Since the mid-1990s, Argentina has experienced an upsurge in the mobilisation of civil society, notably human rights, relatives’ and survivors’ organisations who have called for perpetrators of human rights violations committed during the most recent dictatorship (1976-1983) to stand trial, and undertaken many projects related to both truth-seeking and commemoration. It is in this context in which I examine the societal struggles for memory and justice in post-dictatorship Argentina, exploring a range of commemorative initiatives in Buenos Aires. First, I consider initiatives to recover sites associated with the dictatorship, notably the many former clandestine detention centres such as the ESMA, Orletti and Club Atletico where so-called “subversives” were held and tortured and from where many were forcibly disappeared. The struggles to recover these sites for societal projects are arduous and complex, mobilising both state and societal actors and raising questions about the way in which the past has been addressed more broadly by successive post-dictatorship governments. In the second part of the paper, I consider H.I.J.O.S (Sons and Daughters for Identity and Justice against Forgetting and Silence) – a group made up of children of Argentina’s disappeared - who have, since 1995, employed the” escrache” to contest the impunity characteristic of post-dictatorship Argentina. “Escraches” are somewhat controversial acts of public shaming during which 300 to 2,000 people invade neighbourhoods and identify the homes and workplaces of “represores” (perpetrators of dictatorship-era crimes), to expose their identities, challenge their anonymity and publicise the crimes of which they stand accused in order to produce moral and social condemnation as a counterpoint to judicial investigation into the past.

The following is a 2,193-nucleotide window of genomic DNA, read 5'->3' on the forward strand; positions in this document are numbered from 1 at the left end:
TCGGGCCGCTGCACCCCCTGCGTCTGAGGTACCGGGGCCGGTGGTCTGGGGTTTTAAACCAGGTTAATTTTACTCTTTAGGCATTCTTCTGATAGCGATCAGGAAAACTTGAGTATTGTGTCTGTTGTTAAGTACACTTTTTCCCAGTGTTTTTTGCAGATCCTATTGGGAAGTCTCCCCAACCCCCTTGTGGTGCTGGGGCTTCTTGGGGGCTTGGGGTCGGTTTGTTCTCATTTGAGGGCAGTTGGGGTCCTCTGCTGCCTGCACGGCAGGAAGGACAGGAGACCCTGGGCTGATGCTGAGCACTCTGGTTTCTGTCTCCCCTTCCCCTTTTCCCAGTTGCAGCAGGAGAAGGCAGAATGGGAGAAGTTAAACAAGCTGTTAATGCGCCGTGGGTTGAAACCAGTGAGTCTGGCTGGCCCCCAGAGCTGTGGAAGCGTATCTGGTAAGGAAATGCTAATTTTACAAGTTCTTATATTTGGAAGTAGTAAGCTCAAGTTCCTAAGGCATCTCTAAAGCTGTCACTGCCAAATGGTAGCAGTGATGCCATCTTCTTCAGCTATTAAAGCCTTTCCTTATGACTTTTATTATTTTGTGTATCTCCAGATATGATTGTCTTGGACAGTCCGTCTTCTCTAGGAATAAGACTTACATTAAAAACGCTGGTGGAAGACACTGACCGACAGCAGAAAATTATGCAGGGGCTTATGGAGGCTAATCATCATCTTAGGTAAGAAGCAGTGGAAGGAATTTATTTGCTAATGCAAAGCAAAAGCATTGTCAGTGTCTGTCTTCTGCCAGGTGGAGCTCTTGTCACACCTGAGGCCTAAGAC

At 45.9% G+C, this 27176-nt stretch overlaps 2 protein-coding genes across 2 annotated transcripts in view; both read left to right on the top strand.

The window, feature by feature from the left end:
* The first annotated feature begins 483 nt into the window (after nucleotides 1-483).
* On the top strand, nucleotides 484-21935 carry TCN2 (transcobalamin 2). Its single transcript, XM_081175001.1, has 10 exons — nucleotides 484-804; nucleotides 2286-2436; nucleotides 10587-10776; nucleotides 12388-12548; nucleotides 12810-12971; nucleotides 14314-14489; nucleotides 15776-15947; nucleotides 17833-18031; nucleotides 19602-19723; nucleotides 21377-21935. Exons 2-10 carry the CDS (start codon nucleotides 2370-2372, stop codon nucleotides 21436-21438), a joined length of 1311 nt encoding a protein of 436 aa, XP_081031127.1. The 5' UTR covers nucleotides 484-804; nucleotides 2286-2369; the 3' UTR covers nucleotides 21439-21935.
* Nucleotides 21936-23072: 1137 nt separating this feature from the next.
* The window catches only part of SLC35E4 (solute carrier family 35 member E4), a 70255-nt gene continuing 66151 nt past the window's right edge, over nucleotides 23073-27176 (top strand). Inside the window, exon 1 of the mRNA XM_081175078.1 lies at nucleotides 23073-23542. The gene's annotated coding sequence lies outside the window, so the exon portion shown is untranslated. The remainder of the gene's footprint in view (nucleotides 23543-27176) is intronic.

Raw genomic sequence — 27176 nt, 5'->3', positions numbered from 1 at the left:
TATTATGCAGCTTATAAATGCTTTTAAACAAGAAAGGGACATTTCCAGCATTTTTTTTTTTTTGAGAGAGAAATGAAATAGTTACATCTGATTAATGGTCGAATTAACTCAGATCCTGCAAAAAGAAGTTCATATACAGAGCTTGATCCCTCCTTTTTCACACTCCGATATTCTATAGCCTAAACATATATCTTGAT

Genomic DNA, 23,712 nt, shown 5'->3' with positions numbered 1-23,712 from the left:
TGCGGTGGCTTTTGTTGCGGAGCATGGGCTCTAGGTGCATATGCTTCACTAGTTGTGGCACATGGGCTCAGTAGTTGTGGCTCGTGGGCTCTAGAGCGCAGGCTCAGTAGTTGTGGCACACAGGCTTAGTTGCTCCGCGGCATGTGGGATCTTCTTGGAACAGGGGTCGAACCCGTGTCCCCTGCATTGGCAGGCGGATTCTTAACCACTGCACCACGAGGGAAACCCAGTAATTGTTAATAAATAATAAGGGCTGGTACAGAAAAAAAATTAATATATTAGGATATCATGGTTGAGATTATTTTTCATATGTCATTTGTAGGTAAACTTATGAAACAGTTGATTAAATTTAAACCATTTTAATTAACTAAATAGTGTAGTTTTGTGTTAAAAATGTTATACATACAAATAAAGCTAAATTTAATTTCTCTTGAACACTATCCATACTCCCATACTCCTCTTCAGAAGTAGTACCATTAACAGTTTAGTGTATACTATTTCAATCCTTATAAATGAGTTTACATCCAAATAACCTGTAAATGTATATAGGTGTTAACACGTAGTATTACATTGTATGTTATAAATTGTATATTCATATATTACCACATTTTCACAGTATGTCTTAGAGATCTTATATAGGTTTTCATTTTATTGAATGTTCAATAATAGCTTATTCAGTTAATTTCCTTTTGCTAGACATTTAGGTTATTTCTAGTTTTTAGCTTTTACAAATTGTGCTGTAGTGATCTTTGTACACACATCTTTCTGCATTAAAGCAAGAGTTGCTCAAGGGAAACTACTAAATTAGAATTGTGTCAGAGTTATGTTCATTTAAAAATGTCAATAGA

This paper argues that the “escrache” and the recovery of sites of repression are used to critique not only the human rights violations committed during the last dictatorship, but to shape collective memory in contemporary Argentina. Moreover, I demonstrate that the struggles for memory and for justice are intertwined. The paper will thus explore the initiatives and their engagement with the political and judicial spheres and potential for challenging impunity in the post-dictatorship period.
Cara Levey is a Lecturer in Latin American Studies at University College. Her main research area is human rights and memory in the Southern Cone and she has published a range of articles on cultural memory in Argentina and Uruguay. Her AHRC-funded doctoral research (completed in November 2010) explored contested commemorations of human rights violations in Argentina and Uruguay and she has published a number of peer-reviewed articles and book chapters on this topic. She is currently working on her monograph, entitled “Commemoration and Contestation in Post-dictatorship Argentina and Uruguay: Fragile Memory, Shifting Impunity”. Her next major research project is an exploration of the politics of memory of the Falkands/Malvinas conflict, which in particular examines commemorative initiatives and narratives undertaken in the UK since 1982. She is a regular contributor to Al Jazeera English. She holds a PhD from the University of Leeds and MA from the Institute for the Study of the Americas.
Violence against women occurs in peacetime, intensifies during wartime, and continues in the aftermath of armed conflict. Women sometimes make gains during
conflict and their efforts to break the pattern of violence have led to a greater awareness of gender-based violence. However, a lack of acknowledgement